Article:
Mary Dodge Woodward, a fifty-six-year-old widow, moved from Wisconsin with her two grown sons and a daughter to a 1,500-acre bonanza wheat farm in Dakota Territory's Red River valley in 1882. For five years she recorded the yearly farm cycle of plowing and harvesting as well as the frustrations of gardening and raising chickens, the phenomenon of mirages on the plains, the awesome blizzard of 1888, her reliance on her family, and her close relationship with her daughter. She noted "blots, mistakes, joys, and sorrows" in her "olf friend." This Borealis edition brings back to print a valuable record of a frontier woman's life.
"Mary Dodge Woodward's personal record of her life on a Dakota Territory 'bonanza farm' adds new detail and texture to the histories of both women and the West. . . . She] wrote about what she saw: The epic procession of reapers and threshing crews, the wildflowers and birds, the stupendous mirages that could make the wintry prairie an optical wonderland." --Elizabeth Jameson, from the Introduction
This volume tells many stories in one: the epic tale of men and women (some of them famous trailbreakers, some little known); the lures that attracted these pragmatic dreamers to the West; and the ordeals and disappointments they overcame along the way. Illustrated with archival photographs, paintings, maps and documents, the book offers the general reader an overview of the western trail network that bound an immature nation together and provided an armature for later development.
The most complete exploration of the controversial cultural history and natural history of bison. Hear the astonishing tale of a brutal war and the comeback of the century. Nature Book Society selection.
On February 25, 1837, a small casket was inscribed with the names of three men. Nearly a year after the devastating Battle of the Alamo, the ashes of David Crockett, James Bowie and William Barrett Travis were combined for posterity. But just as that casket probably doesn't hold the ashes of any of the three, time and myth has largely obscured the true story of their lives.William C. Davis separates truth from fiction in Three Roads to the Alamo. In many ways, the three men symbolized the types of people who pushed European migration west of the Mississippi. Crockett was an explorer who constantly sought out new horizons. Bowie was an entrepreneur who knew how to exploit the new land for profit. And Bowie symbolized the law makers and town builders who established settled communities. Drawing on extensive research carried out in the United States and Mexico, Davis entwines three biographies into one compelling tale of how these men came to be at the Alamo on the day of the fateful battle. Three Roads to the Alamo is a riveting tale that proves reality is much more interesting than myth. William C. Davis is the author or editor of thirty-five books on the civil war and southern history, including A Way Through the Wilderness, "A Government of Our Own " The Making of a Confederacy, and the prizewinning biography Jefferson Davis: The Man and His Hour. For many years a magazine publisher, Davis now divides his time between writing and consulting for book publishers and television. " Davis's] interwoven accounts create a vivid picture of new worlds being shaped and of the kinds of men who did the shaping, even -- or especially -- in death." -- New York Times Book Review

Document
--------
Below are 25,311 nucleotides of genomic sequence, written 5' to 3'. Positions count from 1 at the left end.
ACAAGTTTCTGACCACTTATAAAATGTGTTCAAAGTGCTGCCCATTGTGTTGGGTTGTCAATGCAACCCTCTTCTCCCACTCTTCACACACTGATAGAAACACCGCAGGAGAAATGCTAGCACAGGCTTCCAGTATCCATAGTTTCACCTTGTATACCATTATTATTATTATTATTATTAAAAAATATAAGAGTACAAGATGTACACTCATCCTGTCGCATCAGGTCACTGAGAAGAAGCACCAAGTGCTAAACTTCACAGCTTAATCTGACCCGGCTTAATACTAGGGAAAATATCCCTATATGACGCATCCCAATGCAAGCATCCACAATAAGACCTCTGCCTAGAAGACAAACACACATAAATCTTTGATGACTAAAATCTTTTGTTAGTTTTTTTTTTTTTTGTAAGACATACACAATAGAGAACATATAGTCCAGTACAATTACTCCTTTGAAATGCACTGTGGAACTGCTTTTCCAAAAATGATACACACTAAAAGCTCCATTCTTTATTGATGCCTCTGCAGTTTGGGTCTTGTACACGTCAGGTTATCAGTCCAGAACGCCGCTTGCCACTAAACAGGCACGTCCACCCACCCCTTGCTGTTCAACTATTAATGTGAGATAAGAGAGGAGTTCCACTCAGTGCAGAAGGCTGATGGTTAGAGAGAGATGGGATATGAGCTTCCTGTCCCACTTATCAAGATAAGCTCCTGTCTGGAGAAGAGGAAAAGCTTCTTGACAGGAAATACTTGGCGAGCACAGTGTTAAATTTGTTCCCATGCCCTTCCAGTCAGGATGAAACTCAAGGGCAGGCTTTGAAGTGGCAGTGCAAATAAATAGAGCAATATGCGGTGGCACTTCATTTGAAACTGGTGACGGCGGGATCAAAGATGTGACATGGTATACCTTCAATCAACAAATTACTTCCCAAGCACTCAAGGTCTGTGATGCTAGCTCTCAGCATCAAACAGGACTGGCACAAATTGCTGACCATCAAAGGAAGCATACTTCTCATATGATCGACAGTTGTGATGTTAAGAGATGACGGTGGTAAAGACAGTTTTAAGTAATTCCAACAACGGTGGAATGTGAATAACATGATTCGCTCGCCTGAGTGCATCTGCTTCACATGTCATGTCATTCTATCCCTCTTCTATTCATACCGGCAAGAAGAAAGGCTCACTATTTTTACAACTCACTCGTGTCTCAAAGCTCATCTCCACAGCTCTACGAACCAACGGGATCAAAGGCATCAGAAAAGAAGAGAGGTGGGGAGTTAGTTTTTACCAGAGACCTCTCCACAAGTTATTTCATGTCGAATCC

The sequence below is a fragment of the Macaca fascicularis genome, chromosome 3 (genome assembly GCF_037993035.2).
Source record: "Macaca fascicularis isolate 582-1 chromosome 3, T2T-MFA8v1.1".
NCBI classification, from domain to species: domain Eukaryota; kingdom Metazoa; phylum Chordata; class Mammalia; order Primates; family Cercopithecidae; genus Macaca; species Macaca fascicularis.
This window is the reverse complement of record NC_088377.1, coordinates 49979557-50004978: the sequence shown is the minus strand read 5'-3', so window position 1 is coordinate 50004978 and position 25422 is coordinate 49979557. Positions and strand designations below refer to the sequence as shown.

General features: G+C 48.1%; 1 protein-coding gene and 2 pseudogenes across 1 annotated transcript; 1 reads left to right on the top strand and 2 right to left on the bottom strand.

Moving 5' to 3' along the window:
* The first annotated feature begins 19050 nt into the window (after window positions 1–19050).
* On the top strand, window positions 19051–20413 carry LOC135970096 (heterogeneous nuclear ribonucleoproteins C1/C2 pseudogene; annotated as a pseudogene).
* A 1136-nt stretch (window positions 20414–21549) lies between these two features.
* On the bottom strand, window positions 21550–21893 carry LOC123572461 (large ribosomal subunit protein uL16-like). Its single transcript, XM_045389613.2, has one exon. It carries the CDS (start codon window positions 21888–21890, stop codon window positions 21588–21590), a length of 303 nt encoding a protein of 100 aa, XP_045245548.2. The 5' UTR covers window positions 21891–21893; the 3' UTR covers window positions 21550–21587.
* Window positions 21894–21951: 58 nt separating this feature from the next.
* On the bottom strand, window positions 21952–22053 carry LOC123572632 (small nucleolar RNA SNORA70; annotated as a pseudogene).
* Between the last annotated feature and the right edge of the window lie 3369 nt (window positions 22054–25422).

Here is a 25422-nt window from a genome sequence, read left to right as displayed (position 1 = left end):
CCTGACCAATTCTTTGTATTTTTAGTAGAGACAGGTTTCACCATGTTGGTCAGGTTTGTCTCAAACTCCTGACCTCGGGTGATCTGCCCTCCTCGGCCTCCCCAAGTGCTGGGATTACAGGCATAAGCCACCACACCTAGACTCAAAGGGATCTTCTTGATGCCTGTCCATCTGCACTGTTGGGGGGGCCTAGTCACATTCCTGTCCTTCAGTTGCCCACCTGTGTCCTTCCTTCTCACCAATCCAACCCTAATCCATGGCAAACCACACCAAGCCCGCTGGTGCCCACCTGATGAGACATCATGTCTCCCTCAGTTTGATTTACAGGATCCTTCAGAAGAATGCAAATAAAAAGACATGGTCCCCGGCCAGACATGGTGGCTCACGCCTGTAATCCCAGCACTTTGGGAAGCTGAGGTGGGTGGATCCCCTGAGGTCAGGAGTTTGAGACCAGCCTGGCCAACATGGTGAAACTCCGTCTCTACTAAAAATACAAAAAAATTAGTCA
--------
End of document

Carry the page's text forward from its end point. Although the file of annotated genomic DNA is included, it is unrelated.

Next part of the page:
THE INSTANT NATIONAL BESTSELLER
Tombstone is written in a distinctly American voice. --T.J. Stiles, The New York Times
One of the great works of American exploration literature, this account of a scientific expedition forced to survive famine, attacks, mutiny, and some of the most dangerous rapids known to man remains as fresh and exciting today as it was in 1874.The Exploration of the Colorado River and Its Canyons, recently ranked number four on Adventure magazine's list of top 100 classics, is legendary pioneer John Wesley Powell's first-person account of his crew's unprecedented odyssey along the Green and Colorado Rivers and through the Grand Canyon. A bold foray into the heart of the American West's final frontier, the expedition was achieved without benefit of modern river-running equipment, supplies, or a firm sense of the region's perilous topography and the attitudes of the native inhabitants towards whites. For more than seventy years, Penguin has been the leading publisher of classic literature in the English-speaking world. With more than 1,700 titles, Penguin Classics represents a global bookshelf of the best works throughout history and across genres and disciplines. Readers trust the series to provide authoritative texts enhanced by introductions and notes by distinguished scholars and contemporary authors, as well as up-to-date translations by award-winning translators.
William F. "Buffalo Bill" Cody was the most famous American of his age. He claimed to have worked for the Pony Express when only a boy and to have scouted for General George Custer. But what was his real story? And how did a frontiersman become a worldwide celebrity? In this prize-winning biography, acclaimed author Louis S. Warren explains not only how Cody exaggerated his real experience as an army scout and buffalo hunter, but also how that experience inspired him to create the gigantic, traveling spectacle known as Buffalo Bill's Wild West Show. A dazzling mix of Indians, cowboys, and vaqueros, they performed on two continents for three decades, offering a surprisingly modern view of the United States and a remarkably democratic version of its history. This definitive biography reveals the genius of America's greatest showman, and the startling history of the American West that drove him and his performers to the world stage.